To be honest, the only reason I bought the 50mm f2.8 macro lens was was fear of losing or damaging my 100mm f2.8 macro. I’m almost embarrassed to say this now. The 50mm 2.8 is sharp and handy, and it allows one to shoot from only a few inches away. It is a great lens to have on hand. What’s not to love?
The 100mm 2.8 macro came first—a macro seemed to be a natural choice for shooting flowers. I saw many reviews of the 100mm 2.8 but none of the 50mm 2.8. One of the few mentions I did find that discussed both said buy the 100mm because one could shoot from farther away. That advice seemed reasonable, so I added the 100mm f2.8 to my new Maxxum 7000i kit. I don’t regret buying the longer lens—I LOVE my 100mm—but I do regret ignoring its shorter sibling for so long.
Ibraar Hussain, by way of this post, introduced me to the capabilities of the 50mm f2.8 macro. The post, ostensibly about the Maxxum 7, has many shots taken with the 50mm f2.8, and those images convinced me to buy a copy. (It was the same post that made me buy a Maxxum 7. Thanks, Ibraar!!!)
Early on in my photography journey, my budget for lenses was 35.00 per lens, a little more for my idea of a good one. At the time, the 100mm 2.8 cost more than four times that amount. I loved it and was scared to take it out of the house. After being convinced the 50mm was cheaper but nearly as good, I got a 50mm to use around the city.
The first version was introduced in 1985, and there have been two more since, a 1993 Restyled version and a 2001 “D” version. All are considered equally good. Minimum focus distance (MFD) is a little less than 2 inches from the front of the lens. It has a 55mm filter ring, which is the size for which I have the most caps and filters. The maximum aperture is 2.8, minimum is 32. It has seven blades. The filter does not rotate when focusing.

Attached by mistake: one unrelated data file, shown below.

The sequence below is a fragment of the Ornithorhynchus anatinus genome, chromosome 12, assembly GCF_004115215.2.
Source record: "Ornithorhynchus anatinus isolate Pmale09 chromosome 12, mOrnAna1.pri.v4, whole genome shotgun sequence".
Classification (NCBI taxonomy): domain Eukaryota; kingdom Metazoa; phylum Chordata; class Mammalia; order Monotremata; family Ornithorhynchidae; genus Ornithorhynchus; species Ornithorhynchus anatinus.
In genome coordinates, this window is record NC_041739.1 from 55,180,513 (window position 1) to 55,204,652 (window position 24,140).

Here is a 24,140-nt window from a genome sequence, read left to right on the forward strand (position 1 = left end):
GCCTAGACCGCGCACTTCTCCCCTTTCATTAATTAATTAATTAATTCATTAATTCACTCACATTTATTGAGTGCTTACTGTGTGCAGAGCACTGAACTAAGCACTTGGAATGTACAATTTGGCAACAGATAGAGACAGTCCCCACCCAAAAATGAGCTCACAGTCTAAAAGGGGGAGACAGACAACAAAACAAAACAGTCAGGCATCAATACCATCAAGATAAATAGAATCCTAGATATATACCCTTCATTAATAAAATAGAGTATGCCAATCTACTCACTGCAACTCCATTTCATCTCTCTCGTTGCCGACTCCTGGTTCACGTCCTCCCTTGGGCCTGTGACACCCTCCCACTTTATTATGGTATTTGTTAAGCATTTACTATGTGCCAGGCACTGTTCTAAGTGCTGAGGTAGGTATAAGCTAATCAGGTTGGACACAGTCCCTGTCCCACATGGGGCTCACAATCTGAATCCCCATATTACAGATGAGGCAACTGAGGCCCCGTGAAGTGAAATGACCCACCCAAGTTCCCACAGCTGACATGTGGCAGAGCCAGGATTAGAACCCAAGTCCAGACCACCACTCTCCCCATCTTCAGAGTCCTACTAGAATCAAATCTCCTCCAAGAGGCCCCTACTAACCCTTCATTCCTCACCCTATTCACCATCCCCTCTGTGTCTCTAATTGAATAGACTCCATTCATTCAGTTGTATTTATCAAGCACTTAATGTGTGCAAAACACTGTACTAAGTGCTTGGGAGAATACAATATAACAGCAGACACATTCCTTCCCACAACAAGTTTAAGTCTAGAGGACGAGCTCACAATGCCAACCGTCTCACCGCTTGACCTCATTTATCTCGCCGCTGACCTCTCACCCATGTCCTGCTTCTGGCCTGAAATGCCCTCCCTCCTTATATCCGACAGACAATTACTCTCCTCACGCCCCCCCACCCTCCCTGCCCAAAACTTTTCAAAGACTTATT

Dyxum gives all versions scores in the 4.7 range. I have two copies of this lens, one 1985 and one 1993 version. The 1985 version came in a lot with four other lenses; the 1993 model was a standalone purchase. On eBay, the price of this lens varies widely. Mine cost 45.00 (auction), but I have seen sold listings with prices as high as 105.00. Judging by recent sales, anything below 70.00 is a good price. I have never seen a D version for sale.
Images included were shot with the 8000i (XP2) and Sony a100 (color), but I have used this lens with nearly every Maxxum camera I own. All images are either home developed and scanned or digital. Sharpness tests were done at f2.8 and f5.6 (XP2) using the 8000i. The alstroemeria (Peruvian Lily) flowers image was a test shot taken with the Sony a100 immediately after receiving the 1993 model. I was very happy with that initial image!
I use this lens instead of the 50mm f1.7; it is sharper, and since I’m either shooting with studio light or outdoors in the garden, I never need the extra stops. The same is true for walking around the city. I have a 50mm f1.4, and I still use this use the 50 macro more frequently.
My 50mm f1.7 lens has been relegated to duties where I don’t mind losing or damaging a lens. I will probably sell them and keep the f1.4 and the 50mm macros. One really wonderful thing about using a macro lens as a walk-around lens is its versatility. One can shoot scenes from 100 feet away or from a few inches and never change lenses while being assured of sharp, colorful images. If you don’t need the extra stops, buy a 50mm macro instead of the f1.4, the macro lens is cheaper and can be used in a wider range of shooting situations. To borrow a phrase from Benedick in Much Ado About Nothing, “Get thee a 50mm macro!”